A common interpretation is "Higher interest rates put less borrowing power in the hands of consumers and businesses. And when they spend less, firms are not selling everything and prices naturally falls." In the perspective of AS-AD model, this is caused by a downward shift of the demand curve.

However, I suppose it will cause a supply curve shift as well. Today, most production is funded by short-term borrowing and relied on people paying them for the goods and then pay back the loans. So when the interest rate goes up, the production costs go up, and hence causing a negative supply shock as well.

But reality seems to confirm the fact that higher interest rate lower inflation. Why is that? Is that because the supply shock is not as significant as the demand shock? If so, why is that?


4 Answers 4


In the short run, why do higher interest rate lower inflation?

As you say:

"Higher interest rates put less borrowing power in the hands of consumers and businesses. And when they spend less, firms are not selling everything and prices naturally falls."

There's also the effect on the velocity of money and the money supply that less borrowing brings to provide further downward pressure on prices.

I also think your concerns about supply falling in the short term are unfounded. Firms are slow to adjust their production/supply due to greater borrowing costs. Instead, they will attempt to keep up production and clear their inventories by lowering prices in the hopes that the next season will show them a success and bail them out. Any such effect from interest rates would be a much longer-run effect.


In the (very) short run, (VAR-)studies sometimes find a 'price puzzle': raising interest rates raises prices, instead of lowering them. This can be explained by the cost-channel of monetary transmission which is exactly what you described. It should be noted, however, that this puzzle does not always appear in all studies and that there may potentially be other explanations for the price puzzle. Caveat: falling prices when interest rates are raised, do not necesserily imply the absence of the cost channel, but can also indicate its subordination to other channels of monetary transmission. But there surely is a truth in your reasoning.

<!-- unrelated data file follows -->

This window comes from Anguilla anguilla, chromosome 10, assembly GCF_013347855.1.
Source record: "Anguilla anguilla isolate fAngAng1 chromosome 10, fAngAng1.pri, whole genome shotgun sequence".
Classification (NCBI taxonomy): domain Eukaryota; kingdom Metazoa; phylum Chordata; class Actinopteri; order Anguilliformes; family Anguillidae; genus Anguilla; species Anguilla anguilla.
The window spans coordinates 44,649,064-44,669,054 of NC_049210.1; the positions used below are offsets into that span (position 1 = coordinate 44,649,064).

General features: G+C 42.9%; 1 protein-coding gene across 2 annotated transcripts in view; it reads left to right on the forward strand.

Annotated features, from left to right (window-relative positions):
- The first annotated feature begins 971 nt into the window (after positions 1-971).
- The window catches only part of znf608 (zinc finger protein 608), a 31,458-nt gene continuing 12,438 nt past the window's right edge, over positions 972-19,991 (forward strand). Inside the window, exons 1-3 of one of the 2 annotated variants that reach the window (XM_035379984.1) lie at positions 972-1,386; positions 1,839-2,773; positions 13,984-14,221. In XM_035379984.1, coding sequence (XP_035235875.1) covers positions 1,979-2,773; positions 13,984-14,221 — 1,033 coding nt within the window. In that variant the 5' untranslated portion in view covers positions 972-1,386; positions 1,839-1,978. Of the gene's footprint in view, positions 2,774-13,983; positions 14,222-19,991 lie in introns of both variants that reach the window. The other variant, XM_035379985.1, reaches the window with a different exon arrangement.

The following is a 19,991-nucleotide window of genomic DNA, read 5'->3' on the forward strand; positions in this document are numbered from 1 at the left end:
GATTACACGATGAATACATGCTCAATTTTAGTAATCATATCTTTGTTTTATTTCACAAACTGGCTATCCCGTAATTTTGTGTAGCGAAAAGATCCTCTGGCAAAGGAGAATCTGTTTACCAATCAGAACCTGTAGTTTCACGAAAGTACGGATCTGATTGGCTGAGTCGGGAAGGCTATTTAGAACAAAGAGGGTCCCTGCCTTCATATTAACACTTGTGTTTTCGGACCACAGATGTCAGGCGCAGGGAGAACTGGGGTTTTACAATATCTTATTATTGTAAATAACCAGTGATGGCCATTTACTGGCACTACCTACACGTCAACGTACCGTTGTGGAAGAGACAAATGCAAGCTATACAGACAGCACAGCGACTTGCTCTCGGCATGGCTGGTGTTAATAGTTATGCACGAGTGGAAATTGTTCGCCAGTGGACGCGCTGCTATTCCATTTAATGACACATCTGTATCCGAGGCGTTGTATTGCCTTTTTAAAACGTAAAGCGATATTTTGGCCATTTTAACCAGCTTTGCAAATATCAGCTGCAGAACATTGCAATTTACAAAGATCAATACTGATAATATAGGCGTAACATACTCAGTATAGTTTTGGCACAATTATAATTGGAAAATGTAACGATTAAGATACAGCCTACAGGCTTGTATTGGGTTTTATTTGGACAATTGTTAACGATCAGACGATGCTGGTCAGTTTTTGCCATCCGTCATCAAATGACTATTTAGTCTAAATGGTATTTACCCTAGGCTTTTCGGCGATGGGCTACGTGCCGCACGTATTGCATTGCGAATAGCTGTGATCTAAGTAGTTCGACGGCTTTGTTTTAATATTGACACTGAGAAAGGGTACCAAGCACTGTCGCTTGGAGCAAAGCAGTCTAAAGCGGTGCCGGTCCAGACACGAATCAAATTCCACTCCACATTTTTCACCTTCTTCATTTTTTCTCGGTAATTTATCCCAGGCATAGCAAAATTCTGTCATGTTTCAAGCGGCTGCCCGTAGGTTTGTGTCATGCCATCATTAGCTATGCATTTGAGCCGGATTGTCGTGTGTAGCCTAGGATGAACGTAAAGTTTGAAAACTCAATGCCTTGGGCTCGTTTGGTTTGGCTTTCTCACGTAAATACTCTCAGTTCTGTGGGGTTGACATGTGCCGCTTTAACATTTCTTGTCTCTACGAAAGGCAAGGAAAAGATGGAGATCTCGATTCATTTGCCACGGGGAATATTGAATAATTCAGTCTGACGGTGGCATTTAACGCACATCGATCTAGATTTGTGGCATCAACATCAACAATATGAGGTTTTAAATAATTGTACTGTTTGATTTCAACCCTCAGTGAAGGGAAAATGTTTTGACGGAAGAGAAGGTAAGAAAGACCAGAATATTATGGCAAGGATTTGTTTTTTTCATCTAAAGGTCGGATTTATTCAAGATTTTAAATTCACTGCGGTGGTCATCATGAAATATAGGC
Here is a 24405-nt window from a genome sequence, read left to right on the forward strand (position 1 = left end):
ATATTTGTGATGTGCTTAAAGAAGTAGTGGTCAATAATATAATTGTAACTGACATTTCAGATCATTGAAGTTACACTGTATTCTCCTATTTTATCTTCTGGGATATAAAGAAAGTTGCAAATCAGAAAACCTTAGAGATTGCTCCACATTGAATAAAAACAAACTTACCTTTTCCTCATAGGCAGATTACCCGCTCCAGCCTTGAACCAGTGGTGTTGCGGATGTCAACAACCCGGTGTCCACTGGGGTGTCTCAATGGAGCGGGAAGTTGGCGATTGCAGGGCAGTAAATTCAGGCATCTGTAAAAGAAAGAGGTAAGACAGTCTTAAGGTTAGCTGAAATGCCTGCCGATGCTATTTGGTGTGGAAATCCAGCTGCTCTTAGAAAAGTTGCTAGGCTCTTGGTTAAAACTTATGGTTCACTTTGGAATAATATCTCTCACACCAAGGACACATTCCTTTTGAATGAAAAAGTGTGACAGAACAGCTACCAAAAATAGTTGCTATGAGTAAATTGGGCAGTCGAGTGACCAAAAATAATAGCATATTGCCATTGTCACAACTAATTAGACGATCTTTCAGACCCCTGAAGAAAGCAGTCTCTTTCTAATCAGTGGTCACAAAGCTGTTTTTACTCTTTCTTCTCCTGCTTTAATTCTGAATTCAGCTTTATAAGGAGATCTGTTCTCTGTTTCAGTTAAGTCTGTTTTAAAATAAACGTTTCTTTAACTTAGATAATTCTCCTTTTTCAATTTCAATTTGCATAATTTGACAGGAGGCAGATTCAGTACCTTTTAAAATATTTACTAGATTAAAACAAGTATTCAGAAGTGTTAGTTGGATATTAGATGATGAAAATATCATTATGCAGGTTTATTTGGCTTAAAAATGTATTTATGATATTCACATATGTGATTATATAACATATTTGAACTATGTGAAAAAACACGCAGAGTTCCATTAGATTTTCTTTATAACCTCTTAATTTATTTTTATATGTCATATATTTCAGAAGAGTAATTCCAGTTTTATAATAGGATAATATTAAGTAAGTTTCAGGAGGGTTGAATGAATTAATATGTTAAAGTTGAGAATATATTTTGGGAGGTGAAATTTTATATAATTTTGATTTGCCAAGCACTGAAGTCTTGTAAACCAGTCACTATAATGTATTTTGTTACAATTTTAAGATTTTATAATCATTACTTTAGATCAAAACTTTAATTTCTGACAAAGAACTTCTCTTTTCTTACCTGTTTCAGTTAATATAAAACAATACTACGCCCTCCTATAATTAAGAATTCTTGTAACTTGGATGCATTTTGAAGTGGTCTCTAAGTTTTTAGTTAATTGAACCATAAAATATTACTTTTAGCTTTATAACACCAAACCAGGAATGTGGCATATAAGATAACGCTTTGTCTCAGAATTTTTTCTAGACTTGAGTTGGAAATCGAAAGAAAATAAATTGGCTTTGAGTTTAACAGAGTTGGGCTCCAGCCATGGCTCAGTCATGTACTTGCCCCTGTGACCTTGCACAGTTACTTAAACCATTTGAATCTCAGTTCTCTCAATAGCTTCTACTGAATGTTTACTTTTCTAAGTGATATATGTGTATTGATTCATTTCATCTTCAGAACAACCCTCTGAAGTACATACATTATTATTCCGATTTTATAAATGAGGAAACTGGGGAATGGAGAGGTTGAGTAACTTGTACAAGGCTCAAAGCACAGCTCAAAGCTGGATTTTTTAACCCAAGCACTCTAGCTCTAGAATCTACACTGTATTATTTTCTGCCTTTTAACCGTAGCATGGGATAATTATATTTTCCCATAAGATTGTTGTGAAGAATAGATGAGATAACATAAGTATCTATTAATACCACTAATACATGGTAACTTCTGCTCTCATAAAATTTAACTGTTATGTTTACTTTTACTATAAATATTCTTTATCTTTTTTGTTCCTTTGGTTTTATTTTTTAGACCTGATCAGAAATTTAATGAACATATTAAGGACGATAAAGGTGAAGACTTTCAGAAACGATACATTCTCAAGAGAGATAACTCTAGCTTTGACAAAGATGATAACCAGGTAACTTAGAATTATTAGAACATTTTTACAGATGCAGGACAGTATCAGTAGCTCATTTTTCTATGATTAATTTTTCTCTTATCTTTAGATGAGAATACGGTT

We need to understand the state of economy. When prices are rising rapidly we might be in the classical range of economy that is when a positive output gap exists. In such a situation, prices will change according to the higher interest rates (the supply curve will be vertical) and there will be a strong impact of monetary contraction or expansion on the prices and not on quantity as such. And if we are somewhere in the middle where we can safely say that the supply is influenced by price positively. In short run some price adjustment will take place. Firms will not reduce their capacity so swiftly in short run but reduce price instead. But yes the supply can really shift under if this persists.


The primary source of monetary inflation is when banks create deposits. Another way of putting this is that banks artificially create liquidity (money) when they mismatch short term low yield debt with long term high yielding assets (aka demand deposit reserves are lent out).

Maturity mismatching is the key source of inflation and is poorly regulated by the Fed. In fact is it encouraged, which is strange as it is inherently unstable and inflationary.

So why do higher interest rates lower inflation? Again, monetary inflation roughly equals the extent to which maturity mismatching takes place. Yield is roughly proportional to maturity...so in a siltation with high interest rates if you have long term debt than short term debt (relatively speaking). Put another way, it is tougher for a bank to engage in maturity mismatching when the price of short debt goes up.

This hinders a banks ability to create money and is why high interest rates reduce inflation.

Many attribute inflation to non-banking factors like private production and what not...but this is mostly not true. Most inflation or deflation comes from the private banking sector.


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